A sex offender is a person who commits sexual offenses against minors. In general, juvenile victims are victims who are younger than 18 years of age. And, in general, juvenile sex offenders are minors between six (6) and 17 years of age who commit sexual offenses against other children.
The following behaviors are considered to be sexual offenses: a) sharing pornography; b) fondling a child over the clothes; c) grabbing peers in a sexual way at school, d) date rape; e) gang rape; f) performing sexual acts of any kind on a child; g) causing or coercing a child to perform sexual acts of any kind; h) voyeurism; i) exhibitionism; j) obscene phone calls.
Effect on Families
A family may be devastated to learn that their child has been accused of or charged with commiting a sex crime. Also, the family may feel lost in the confusion and procedures of the child protective services and other legal systems. If the child is accused of committing a sexual offense against a sibling, the family may be faced with the incarceration of the offender and/or the removal of the child who is the alleged victim. There would likely be an investigation in which all family members would be interviewed.
An investigation may involve law officers, attorneys, or other legal representatives. Families may feel torn over which child to support, and may, in fact, become divided over the issue. However, some families may become closer during the crisis. In either case, families may decide to seek professional help for one or more family members.
When to Seek Help
Children who commit sexual offenses against other children are not likely to outgrow their sexual patters without professional intervention of some kind. Additionally, children who are sexually assaulted by other children often develop extremely distressing psychological side effects. Also, evidence shows a greater likelihood that juvenile victims will be re-victimized in some way.
Please contact a law officer, a professional family therapist, or both when you become aware of any of the following:
a child tells you he/she has committed a sexual offense against another child;
a child in your family is charged with a sexual offense;
a child confides in you that he/she is unable to control his/her sexual impulses;
you suspect that a child has sexually violated another child;
you have reason to believe that a child will, at some point, sexually violate another child;
you know that a child has sexually violated another child;
you discover that a child is watching pornography;
you discover that a group of children has access to pornographic materials;
you know that a child secretly watches others through windows or has other means of surveillance;
you know of sexualized bullying or harassment that targets a child;
you see a child expose him/herself to another child
you hear a child make obscene, sexual remarks to another child
Help is available for juvenile sex offenders, for juvenile victims of sexual offenses, and for the families of both groups of children. Professionals who have special credentials for working with families will assist families in developing and maintaining healthy relationships as they work through difficulties that often arise in these family systems.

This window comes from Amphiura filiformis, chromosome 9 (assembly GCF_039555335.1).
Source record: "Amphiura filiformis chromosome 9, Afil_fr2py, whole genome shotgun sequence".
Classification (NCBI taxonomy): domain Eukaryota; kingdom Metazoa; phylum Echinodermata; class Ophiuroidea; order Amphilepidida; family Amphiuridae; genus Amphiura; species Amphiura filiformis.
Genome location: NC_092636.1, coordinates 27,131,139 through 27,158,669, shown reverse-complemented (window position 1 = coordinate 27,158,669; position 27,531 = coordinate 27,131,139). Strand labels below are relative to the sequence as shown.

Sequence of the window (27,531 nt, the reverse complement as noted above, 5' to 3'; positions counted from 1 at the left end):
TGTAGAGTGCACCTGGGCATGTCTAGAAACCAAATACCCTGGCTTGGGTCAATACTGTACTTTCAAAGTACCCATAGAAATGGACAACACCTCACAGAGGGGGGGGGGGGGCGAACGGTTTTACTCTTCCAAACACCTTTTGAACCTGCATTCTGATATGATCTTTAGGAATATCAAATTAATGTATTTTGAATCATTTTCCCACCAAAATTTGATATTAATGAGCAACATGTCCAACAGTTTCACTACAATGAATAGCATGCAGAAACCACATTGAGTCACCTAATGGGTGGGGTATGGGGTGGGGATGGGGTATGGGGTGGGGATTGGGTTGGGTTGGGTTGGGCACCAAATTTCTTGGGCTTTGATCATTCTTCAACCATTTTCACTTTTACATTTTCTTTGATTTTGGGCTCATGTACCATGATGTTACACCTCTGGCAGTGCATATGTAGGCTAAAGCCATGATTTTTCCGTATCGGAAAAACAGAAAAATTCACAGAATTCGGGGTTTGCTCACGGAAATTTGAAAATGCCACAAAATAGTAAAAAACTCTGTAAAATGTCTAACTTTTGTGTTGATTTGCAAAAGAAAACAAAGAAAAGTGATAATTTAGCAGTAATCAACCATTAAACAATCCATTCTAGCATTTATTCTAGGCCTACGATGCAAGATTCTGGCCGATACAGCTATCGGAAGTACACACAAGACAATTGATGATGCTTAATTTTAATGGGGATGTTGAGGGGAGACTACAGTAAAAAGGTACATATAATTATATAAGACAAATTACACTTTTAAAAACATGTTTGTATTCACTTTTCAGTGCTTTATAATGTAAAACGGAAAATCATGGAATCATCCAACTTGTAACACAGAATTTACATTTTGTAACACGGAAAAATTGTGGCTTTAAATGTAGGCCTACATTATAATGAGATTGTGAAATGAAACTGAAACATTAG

Some states have sex offender treatment boards that offer lists of licensed clinicians who have training in working with juvenile sex offenders. Visit AAMFT’s TherapistLocator.net service for help in locating well-qualified family therapists.
When contacting a professional family therapist, there may be several treatment options to consider. Listed below are several types of interventions your family therapist may recommend:
Individual Therapy – the therapist meets one-on-one with the juvenile offender or with the juvenile victim at the request of the parents or legal guardians
Family Therapy – the therapist meets with several (or all) members of the family group to openly discuss what has happened and help the family develop healthy strategies for dealing with the crisis
Group Therapy – the therapist leads discussion groups involving 8 - 10 individuals from different families to help them gain insights from others who have similar experiences
Treatment Facility – the therapist may recommend that the child’s parents or guardians consider placing the child in a residential treatment center for an extended period of intense therapy and round-the-clock supervision
Family therapists are also extremely helpful to family members as they support the juvenile sex offender or the juvenile victim during treatment. The family therapist can help the family and juvenile gain a greater understanding of attitudes and beliefs that may have contributed to the sexual acting out. Family therapy may also help family members develop healthier ways to express and communicate feelings.
Our Children - Child Sexual Abuse: A Resource Guide to Help Parents, Children, and Professionals: This booklet defines sex abuse and looks at the power of secrets in sex abuse, the legal and child protective system, and treatment for sex offenders.
National Center for Sexual Behavior of Youth: This site has information about children and adolescents with illegal sexual behavior.
The Safer Society Press: Books and media resources for parents and others on sex abuse and other topics.
You Have the Power: Offers online educational materials about the effects of sexual and physical abuse on women and children.
Thomas, D. W. (1992). Special Report: Juvenile Sex Offenders. National Center for Juvenile Justice.
Office of Juvenile Justice and Delinquency Prevention. (2009). Juveniles who commit sex offenses against minors. Retrieved from www.unh.edu/ccrc/pdf/CV171/.pdf